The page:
Last week the Pope made headlines when he said that hell is a real place. Addressing a parish gathering in a suburb of Rome, he said noted that hell “really exists and is eternal, even if nobody talks about it much any more.” He’s definitely right that we don’t talk about it very much, even in church.

When was the last time you heard a sermon on hell?

The latest research from George Barna reveals that only 32 percent of Americans see hell as “an actual place of torment and suffering where people’s souls go after death.” We’re a lot more comfortable with heaven. And most of people expect to go to Heaven – somehow, some way – when they die. Hell is not such a hot topic these days.

I have two purposes for noting this. First, to commend the Pope for speaking up in favor of the doctrine of hell. Second, to comment on the connection between hell and Holy Week. If hell is a myth, then Jesus’ death on the cross makes no sense whatsoever.

This morning I did a quick survey of the gospels to catch something of the flow of Jesus’ teaching during the days leading up to his crucifixion. I wanted to see what our Lord had on his mind as he made the long journey to the cross.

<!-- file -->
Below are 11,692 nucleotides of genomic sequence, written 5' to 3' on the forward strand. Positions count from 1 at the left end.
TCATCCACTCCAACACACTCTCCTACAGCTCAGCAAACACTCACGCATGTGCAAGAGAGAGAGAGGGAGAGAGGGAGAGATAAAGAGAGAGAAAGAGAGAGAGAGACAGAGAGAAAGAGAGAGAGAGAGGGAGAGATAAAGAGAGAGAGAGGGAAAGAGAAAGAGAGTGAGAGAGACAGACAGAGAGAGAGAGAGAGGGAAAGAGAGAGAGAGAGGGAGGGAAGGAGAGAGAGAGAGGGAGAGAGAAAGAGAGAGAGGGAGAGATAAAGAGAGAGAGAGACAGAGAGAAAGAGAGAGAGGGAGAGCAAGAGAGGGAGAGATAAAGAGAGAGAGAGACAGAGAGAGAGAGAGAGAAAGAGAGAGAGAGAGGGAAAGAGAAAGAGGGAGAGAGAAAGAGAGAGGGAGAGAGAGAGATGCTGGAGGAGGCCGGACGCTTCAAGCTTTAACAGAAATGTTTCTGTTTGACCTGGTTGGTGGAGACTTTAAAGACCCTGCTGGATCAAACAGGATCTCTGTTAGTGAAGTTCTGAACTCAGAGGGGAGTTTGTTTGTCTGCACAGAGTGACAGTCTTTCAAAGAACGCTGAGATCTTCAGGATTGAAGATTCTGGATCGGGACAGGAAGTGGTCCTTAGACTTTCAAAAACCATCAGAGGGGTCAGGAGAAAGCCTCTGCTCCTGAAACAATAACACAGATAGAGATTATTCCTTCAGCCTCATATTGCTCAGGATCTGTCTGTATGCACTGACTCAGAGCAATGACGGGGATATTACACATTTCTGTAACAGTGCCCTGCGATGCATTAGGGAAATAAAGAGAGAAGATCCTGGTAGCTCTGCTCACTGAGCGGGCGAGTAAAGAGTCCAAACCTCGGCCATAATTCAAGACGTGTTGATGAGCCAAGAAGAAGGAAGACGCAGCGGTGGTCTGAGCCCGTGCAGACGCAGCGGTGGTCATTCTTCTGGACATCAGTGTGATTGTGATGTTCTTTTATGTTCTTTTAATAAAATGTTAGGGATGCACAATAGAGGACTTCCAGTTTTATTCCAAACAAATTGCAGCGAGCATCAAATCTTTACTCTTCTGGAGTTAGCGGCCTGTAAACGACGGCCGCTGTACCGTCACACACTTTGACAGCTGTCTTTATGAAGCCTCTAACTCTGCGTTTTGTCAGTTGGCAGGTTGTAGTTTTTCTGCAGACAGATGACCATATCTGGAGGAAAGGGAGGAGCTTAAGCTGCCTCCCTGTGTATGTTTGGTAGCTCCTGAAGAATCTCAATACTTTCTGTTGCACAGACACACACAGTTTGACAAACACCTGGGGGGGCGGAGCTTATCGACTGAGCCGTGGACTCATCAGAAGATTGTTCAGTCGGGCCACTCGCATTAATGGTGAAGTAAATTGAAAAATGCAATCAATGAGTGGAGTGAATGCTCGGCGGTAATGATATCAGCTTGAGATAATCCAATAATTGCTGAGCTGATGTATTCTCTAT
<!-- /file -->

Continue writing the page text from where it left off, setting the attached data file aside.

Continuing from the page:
You can see the answer most clearly in Matthew’s gospel. I was struck by Christ’s emphasis on coming judgment on the unrepentant, especially the religious leaders who rejected him. That’s the point of the parable of the tenants (Matthew 21:33-46) and the parable of the wedding feast (Matthew 22:1-14). In the latter Jesus speaks of “outer darkness” where there will be weeping and gnashing of teeth. When he pronounces seven woes on the scribes and Pharisees in Matthew 23, he calls them children of hell (Matthew 23:15). Jesus speaks again of weeping and gnashing of teeth in Matthew 24:51 and Matthew 25:30.

The clearest example comes in Matthew 25:31-46 where Jesus speaks of the judgment of the nations and the separation of the sheep and the goats. Regarding the “goats,” Jesus says, “Depart from me, you cursed, into the eternal fire prepared for the devil and his angels” (v. 41). They will go away into “eternal punishment” (v. 46).

This is striking because these solemn words were spoken by our Lord on Wednesday of Holy Week, two days before his crucifixion. We cannot escape two conclusions as we think about what this means:

  1. Jesus believed in hell and warned that some people were going there.
  2. Jesus’ death is the “ransom for many” that delivers us from hell.

What is the worst thing about hell?  It’s not the fire (though the fire is real). It’s not the memory of your past (though the memory is real). It’s not the darkness (though the darkness is real). The worst thing about hell is that it is the one place in the universe where people are utterly and forever forsaken by God. Hell is truly a God-forsaken place. That’s the hell of hell. To be in a place where God has abandoned you for all eternity.